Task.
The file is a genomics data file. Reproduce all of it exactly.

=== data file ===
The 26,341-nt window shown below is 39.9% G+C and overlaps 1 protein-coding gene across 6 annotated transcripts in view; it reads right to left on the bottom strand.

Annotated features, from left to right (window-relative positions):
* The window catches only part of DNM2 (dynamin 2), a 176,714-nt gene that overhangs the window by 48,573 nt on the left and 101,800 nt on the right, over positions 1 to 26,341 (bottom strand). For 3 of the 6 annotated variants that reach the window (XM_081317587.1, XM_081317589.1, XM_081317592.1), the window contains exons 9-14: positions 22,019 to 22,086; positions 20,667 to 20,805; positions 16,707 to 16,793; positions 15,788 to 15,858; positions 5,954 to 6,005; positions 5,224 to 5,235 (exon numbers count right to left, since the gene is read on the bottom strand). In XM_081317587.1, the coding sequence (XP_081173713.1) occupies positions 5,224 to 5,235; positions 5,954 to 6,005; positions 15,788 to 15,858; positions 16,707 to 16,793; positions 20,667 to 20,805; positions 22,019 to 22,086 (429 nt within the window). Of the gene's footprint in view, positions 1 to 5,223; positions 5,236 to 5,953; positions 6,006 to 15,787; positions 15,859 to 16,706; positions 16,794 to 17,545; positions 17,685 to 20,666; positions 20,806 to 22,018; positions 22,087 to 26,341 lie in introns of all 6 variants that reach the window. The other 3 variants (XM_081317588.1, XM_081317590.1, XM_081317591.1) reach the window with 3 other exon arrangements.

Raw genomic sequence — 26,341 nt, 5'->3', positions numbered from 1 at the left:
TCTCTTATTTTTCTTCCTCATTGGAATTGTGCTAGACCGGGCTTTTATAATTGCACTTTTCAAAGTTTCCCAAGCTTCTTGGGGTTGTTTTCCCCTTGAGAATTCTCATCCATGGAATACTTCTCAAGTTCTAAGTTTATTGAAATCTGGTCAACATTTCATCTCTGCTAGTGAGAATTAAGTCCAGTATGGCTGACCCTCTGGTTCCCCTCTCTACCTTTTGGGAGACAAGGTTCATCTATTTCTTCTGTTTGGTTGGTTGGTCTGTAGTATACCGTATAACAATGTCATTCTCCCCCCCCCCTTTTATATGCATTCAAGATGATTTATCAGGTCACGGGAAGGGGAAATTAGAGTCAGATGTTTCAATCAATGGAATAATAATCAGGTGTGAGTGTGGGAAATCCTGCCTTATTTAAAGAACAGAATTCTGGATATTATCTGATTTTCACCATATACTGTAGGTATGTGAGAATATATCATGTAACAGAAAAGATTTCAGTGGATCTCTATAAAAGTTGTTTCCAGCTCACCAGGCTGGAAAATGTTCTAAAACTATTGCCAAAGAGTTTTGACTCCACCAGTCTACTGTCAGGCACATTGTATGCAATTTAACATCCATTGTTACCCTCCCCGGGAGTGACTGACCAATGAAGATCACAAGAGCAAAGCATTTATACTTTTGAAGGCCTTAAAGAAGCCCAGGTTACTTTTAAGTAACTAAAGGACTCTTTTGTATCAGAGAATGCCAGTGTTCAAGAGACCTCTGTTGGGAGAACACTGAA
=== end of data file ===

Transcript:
The 26,341-nt window shown below is 39.9% G+C and overlaps 1 protein-coding gene across 6 annotated transcripts in view; it reads right to left on the bottom strand.

Annotated features, from left to right (window-relative positions):
* The window catches only part of DNM2 (dynamin 2), a 176,714-nt gene that overhangs the window by 48,573 nt on the left and 101,800 nt on the right, over positions 1 to 26,341 (bottom strand). For 3 of the 6 annotated variants that reach the window (XM_081317587.1, XM_081317589.1, XM_081317592.1), the window contains exons 9-14: positions 22,019 to 22,086; positions 20,667 to 20,805; positions 16,707 to 16,793; positions 15,788 to 15,858; positions 5,954 to 6,005; positions 5,224 to 5,235 (exon numbers count right to left, since the gene is read on the bottom strand). In XM_081317587.1, the coding sequence (XP_081173713.1) occupies positions 5,224 to 5,235; positions 5,954 to 6,005; positions 15,788 to 15,858; positions 16,707 to 16,793; positions 20,667 to 20,805; positions 22,019 to 22,086 (429 nt within the window). Of the gene's footprint in view, positions 1 to 5,223; positions 5,236 to 5,953; positions 6,006 to 15,787; positions 15,859 to 16,706; positions 16,794 to 17,545; positions 17,685 to 20,666; positions 20,806 to 22,018; positions 22,087 to 26,341 lie in introns of all 6 variants that reach the window. The other 3 variants (XM_081317588.1, XM_081317590.1, XM_081317591.1) reach the window with 3 other exon arrangements.

Raw genomic sequence — 26,341 nt, 5'->3', positions numbered from 1 at the left:
TCTCTTATTTTTCTTCCTCATTGGAATTGTGCTAGACCGGGCTTTTATAATTGCACTTTTCAAAGTTTCCCAAGCTTCTTGGGGTTGTTTTCCCCTTGAGAATTCTCATCCATGGAATACTTCTCAAGTTCTAAGTTTATTGAAATCTGGTCAACATTTCATCTCTGCTAGTGAGAATTAAGTCCAGTATGGCTGACCCTCTGGTTCCCCTCTCTACCTTTTGGGAGACAAGGTTCATCTATTTCTTCTGTTTGGTTGGTTGGTCTGTAGTATACCGTATAACAATGTCATTCTCCCCCCCCCCTTTTATATGCATTCAAGATGATTTATCAGGTCACGGGAAGGGGAAATTAGAGTCAGATGTTTCAATCAATGGAATAATAATCAGGTGTGAGTGTGGGAAATCCTGCCTTATTTAAAGAACAGAATTCTGGATATTATCTGATTTTCACCATATACTGTAGGTATGTGAGAATATATCATGTAACAGAAAAGATTTCAGTGGATCTCTATAAAAGTTGTTTCCAGCTCACCAGGCTGGAAAATGTTCTAAAACTATTGCCAAAGAGTTTTGACTCCACCAGTCTACTGTCAGGCACATTGTATGCAATTTAACATCCATTGTTACCCTCCCCGGGAGTGACTGACCAATGAAGATCACAAGAGCAAAGCATTTATACTTTTGAAGGCCTTAAAGAAGCCCAGGTTACTTTTAAGTAACTAAAGGACTCTTTTGTATCAGAGAATGCCAGTGTTCAAGAGACCTCTGTTGGGAGAACACTGAA